Confronting the White House’s “Monarchical Doctrine”

02.16.06 | 2 min read | Text by Steven Aftergood

More and more Americans of all political stripes are concerned that the Bush Administration has exceeded its legal authority by conducting intelligence surveillance outside of what the law permits.

Anxiety over illegal surveillance is heightened by the prospect that an ideologically subservient Congress may not insist on the primacy of law, but will simply defer to the Administration, or authorize whatever the White House wishes.

“The administration’s stance that warrantless surveillance by the National Security Agency targeting American citizens on American soil is a legal exercise of the president’s inherent powers as commander in chief, even though it violates the clear language of the 1978 Foreign Intelligence Surveillance Act” is a “monarchical doctrine,” wrote columnist George Will today.

“Monarchical” is a curse word in conservative thought, and for an American conservative monarchy is a provocation to revolutionary opposition.

“We cannot continue to claim we are a nation of laws and not of men if our laws, and indeed even the Constitution of the United States itself, may be summarily breached because of some determination of expediency or because the President says, ‘Trust me’,” said Sen. Robert Byrd in a Senate floor statement yesterday.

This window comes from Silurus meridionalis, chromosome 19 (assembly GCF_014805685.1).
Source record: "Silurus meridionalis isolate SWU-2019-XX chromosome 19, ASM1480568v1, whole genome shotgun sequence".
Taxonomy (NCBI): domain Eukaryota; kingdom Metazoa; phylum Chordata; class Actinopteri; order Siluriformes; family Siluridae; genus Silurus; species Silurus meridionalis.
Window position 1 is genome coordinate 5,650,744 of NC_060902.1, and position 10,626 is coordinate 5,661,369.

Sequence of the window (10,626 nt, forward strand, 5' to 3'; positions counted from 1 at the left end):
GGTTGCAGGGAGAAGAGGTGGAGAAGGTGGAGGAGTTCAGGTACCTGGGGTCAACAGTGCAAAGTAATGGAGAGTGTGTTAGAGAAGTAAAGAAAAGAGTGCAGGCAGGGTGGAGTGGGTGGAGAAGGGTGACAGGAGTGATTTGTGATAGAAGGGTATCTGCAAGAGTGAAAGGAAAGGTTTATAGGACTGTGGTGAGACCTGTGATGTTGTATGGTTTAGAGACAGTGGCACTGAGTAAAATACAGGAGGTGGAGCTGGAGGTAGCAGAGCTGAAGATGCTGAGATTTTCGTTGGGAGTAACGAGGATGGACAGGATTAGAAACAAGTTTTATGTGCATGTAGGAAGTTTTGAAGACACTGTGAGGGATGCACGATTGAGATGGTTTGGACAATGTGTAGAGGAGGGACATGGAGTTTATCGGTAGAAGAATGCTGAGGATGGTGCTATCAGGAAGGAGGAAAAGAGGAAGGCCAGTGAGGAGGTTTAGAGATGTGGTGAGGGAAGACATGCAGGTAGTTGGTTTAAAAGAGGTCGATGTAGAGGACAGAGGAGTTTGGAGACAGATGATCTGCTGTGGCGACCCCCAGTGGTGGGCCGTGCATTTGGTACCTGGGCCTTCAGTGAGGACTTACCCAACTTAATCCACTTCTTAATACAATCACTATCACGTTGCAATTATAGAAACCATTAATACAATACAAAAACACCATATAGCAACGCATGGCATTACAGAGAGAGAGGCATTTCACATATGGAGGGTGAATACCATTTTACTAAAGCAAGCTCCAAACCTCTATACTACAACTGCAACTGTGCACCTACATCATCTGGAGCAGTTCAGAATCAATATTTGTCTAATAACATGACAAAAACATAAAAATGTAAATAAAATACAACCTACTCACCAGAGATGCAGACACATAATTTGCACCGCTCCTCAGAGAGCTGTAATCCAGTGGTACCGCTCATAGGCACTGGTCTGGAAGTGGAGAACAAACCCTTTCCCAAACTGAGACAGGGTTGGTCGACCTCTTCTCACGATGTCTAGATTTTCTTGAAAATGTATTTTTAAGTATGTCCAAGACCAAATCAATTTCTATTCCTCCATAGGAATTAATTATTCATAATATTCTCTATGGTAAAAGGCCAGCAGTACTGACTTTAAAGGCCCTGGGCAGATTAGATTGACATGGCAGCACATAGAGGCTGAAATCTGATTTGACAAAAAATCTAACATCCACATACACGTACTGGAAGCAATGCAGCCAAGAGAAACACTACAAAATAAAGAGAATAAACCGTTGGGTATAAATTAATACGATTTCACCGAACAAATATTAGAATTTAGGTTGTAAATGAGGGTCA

“I plead with the American public to tune in to what is happening in this country. Please forget the political party with which you may usually be associated and, instead, think about the right of due process, the presumption of innocence, and the right to a private life.”

“This President, in my judgment, may have broken the law and most certainly has violated the spirit of the Constitution and the public trust,” Sen. Byrd said.

In an unusual rebuke, the American Bar Association this week found it necessary to urge President Bush to comply with the law.

“The American Bar Association calls upon the President to abide by the limitations which the Constitution imposes on a president under our system of checks and balances and respect the essential roles of the Congress and the judicial branch in ensuring that our national security is protected in a manner consistent with constitutional guarantees.”

See the report of the American Bar Association Task Force on Domestic Surveillance in the Fight Against Terrorism.

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